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Generalized anxiety disorder
Social anxiety disorder
Major depressive disorder
Major depressive disorder with seasonal pattern
Premenstrual dysphoric disorder
Neuroleptic malignant syndrome
Lewy body dementia
Attention deficit hyperactivity disorder
Autism spectrum disorder
Disruptive, impulse control, and conduct disorders
Fetal alcohol syndrome
Body dysmorphic disorder
Body focused repetitive disorders
Cluster A personality disorders
Cluster B personality disorders
Cluster C personality disorders
Female sexual interest and arousal disorder
Genito-pelvic pain and penetration disorder
Male hypoactive sexual desire disorder
Somatic symptom disorder
Alcohol use disorder
Physical and sexual abuse
Post-traumatic stress disorder
Amnesia, dissociative disorders and delirium: Pathology review
Anxiety disorders, phobias and stress-related disorders: Pathology Review
Childhood and early-onset psychological disorders: Pathology review
Dementia: Pathology review
Developmental and learning disorders: Pathology review
Drug misuse, intoxication and withdrawal: Alcohol: Pathology review
Drug misuse, intoxication and withdrawal: Hallucinogens: Pathology review
Drug misuse, intoxication and withdrawal: Other depressants: Pathology review
Drug misuse, intoxication and withdrawal: Stimulants: Pathology review
Eating disorders: Pathology review
Malingering, factitious disorders and somatoform disorders: Pathology review
Mood disorders: Pathology review
Personality disorders: Pathology review
Psychiatric emergencies: Pathology review
Psychological sleep disorders: Pathology review
Schizophrenia spectrum disorders: Pathology review
Trauma- and stress-related disorders: Pathology review
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Dissociative Identity Disorder
78 year old Joanne is brought in by her son, who is worried because Joanne seems to forget things all the time.
You start by introducing yourself, and then explain to Joanne the reason she’s in the hospital.
You then ask her a few things about herself.
She looks confused and tells you that she used to be a Broadway singer before retiring and she has travelled all around Europe.
Her son tells you she used to work as a sales woman and she’s never been to Europe in her entire life.
A few minutes later, Joanne asks her son where they are and who you are.
On physical examination, you notice a strong alcoholic odor, so her son reluctantly tells you that Joanne has a history of chronic alcohol abuse.
Next to her, a 66 year old man is also brought to the hospital, after being found by the police wandering in the streets, with a battered suitcase.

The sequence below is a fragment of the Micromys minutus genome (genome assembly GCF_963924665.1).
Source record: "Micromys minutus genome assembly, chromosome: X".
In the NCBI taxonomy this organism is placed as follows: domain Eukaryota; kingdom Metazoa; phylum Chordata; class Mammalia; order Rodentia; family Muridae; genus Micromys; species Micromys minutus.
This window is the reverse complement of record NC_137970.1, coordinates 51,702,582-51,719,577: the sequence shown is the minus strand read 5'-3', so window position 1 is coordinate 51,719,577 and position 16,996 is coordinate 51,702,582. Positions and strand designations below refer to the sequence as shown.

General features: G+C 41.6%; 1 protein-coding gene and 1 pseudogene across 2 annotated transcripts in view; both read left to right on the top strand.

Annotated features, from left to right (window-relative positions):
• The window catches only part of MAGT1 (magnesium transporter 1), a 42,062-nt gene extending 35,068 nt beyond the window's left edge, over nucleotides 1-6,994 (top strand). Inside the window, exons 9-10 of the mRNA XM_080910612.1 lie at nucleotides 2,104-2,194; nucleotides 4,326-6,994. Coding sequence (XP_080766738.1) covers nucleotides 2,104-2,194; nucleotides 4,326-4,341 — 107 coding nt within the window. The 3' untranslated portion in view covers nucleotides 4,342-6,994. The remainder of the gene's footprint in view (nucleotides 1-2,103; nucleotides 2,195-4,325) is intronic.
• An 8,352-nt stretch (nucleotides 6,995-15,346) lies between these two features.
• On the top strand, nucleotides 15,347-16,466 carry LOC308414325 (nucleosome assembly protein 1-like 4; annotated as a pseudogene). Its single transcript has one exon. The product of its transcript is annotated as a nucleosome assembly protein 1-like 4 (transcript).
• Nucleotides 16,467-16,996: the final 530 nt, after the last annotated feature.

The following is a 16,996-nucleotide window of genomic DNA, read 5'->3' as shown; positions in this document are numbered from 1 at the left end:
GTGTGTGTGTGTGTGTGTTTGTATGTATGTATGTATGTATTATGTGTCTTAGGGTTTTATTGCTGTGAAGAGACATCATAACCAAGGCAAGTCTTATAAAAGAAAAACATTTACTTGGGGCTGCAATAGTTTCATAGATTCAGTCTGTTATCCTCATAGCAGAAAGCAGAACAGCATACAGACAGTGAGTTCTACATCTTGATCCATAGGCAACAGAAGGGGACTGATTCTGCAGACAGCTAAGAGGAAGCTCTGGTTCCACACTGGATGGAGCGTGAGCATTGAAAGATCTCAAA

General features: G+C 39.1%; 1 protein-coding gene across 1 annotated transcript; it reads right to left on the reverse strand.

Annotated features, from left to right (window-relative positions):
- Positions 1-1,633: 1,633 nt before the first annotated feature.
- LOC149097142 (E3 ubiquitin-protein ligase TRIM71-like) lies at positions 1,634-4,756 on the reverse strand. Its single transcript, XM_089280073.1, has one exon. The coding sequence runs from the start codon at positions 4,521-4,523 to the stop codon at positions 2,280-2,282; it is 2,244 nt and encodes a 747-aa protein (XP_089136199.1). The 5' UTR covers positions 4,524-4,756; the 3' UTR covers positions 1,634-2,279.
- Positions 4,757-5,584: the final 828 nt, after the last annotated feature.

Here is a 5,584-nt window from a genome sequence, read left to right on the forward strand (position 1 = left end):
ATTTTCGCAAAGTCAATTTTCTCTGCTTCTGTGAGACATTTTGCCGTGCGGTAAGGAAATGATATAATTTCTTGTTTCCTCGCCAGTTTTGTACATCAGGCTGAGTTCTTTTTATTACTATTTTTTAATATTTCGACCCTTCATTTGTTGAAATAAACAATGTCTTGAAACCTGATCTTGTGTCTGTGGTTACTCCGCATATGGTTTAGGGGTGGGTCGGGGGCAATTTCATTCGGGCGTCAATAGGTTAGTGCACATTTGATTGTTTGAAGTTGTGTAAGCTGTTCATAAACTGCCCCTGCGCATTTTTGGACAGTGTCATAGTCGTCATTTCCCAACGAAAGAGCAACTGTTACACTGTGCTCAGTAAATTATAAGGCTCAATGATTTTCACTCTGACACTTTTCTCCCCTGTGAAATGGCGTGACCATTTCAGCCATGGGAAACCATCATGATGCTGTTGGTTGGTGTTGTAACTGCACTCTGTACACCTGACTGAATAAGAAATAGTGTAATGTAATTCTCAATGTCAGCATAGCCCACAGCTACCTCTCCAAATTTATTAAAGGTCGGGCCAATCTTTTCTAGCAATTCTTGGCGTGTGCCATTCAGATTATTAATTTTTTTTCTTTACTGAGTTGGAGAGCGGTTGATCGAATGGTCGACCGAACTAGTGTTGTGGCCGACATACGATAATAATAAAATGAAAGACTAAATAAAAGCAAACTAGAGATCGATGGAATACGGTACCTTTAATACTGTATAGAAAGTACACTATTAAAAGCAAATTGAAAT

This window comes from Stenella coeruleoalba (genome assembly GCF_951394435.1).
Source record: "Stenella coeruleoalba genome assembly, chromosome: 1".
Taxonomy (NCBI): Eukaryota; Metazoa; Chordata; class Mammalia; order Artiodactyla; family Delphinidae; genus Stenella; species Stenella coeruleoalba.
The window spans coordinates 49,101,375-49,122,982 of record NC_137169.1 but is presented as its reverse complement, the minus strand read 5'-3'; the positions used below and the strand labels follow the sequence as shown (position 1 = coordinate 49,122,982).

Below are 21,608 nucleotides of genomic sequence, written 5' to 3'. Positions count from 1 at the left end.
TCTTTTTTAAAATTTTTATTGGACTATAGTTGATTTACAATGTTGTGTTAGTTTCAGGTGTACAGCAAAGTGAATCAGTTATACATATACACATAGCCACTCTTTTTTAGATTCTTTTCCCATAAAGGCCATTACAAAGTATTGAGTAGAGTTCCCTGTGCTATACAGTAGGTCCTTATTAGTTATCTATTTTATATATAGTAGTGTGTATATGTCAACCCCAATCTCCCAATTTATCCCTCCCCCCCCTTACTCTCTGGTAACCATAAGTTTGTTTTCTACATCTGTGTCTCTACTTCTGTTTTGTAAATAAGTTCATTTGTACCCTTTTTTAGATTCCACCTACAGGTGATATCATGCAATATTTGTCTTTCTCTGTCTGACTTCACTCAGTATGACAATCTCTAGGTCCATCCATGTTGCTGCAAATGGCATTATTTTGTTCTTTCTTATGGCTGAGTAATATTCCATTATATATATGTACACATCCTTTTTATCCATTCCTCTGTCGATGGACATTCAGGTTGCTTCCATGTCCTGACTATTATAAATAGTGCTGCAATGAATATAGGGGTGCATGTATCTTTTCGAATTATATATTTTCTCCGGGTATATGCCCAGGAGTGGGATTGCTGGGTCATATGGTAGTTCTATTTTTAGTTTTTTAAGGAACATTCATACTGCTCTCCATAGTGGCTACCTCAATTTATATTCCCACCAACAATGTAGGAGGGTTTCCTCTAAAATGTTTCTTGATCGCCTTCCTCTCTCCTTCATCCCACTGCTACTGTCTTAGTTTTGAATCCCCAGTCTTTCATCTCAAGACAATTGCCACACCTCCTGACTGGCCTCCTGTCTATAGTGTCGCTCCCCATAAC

He doesn’t seem to know his name, location, or where he was going, and stares blankly when you ask him anything.
The only thing he is able to tell you is that he is going on a business trip.
When you contact his relatives, they tell you that his name is Matthew, and that he was recently fired from his job.
Physical examination is unremarkable.
Based on the initial presentation, both Joanne and Matthew seem to have some form of amnesia, dissociative disorder, or delirium.
Okay, starting with amnesia, this can be categorized into two types.
The first type is anterograde amnesia, which refers to an inability to form new memories, often forgetting what happened hour to hour.
The second and probably most high yield type of amnesia is retrograde amnesia, and it refers to an inability to recall old memories.
As a result, they may completely forget important people or moments in their life, which can cause anxiety for the individual experiencing retrograde amnesia, as well as their friends and family.
Both anterograde and retrograde amnesia can be caused by acute and chronic conditions.
Acute causes include traumatic brain injury or infections that may cause brain inflammation, such as herpes simplex.
On the other hand, chronic causes include brain tumors and neurodegenerative diseases, including Alzheimer disease or other forms of dementia.
For your exams, what’s extremely high yield to remember is that amnesia can also result from vitamin B1 or thiamine deficiency.
Pathologically, amnesia is defined as a loss of memory despite otherwise normal cognitive function. It can be due to damage to the brain like in stroke, or degenerative diseases that affect the brain. Dissociative disorders are a group of conditions that involve disruptions in consciousness, identity, and/or memory. Delirium is a mental state characterized by alteration of attention, consciousness, and cognition.
Amnesia can be divided into three subtypes: anterograde amnesia, retrograde amnesia, and transient global amnesia. Anterograde amnesia is the inability to form new memories following the onset of amnesia. Retrograde amnesia is the inability to recall memories that were formed before the onset of amnesia. Transient global amnesia is a brief episode of complete or nearly complete memory loss.
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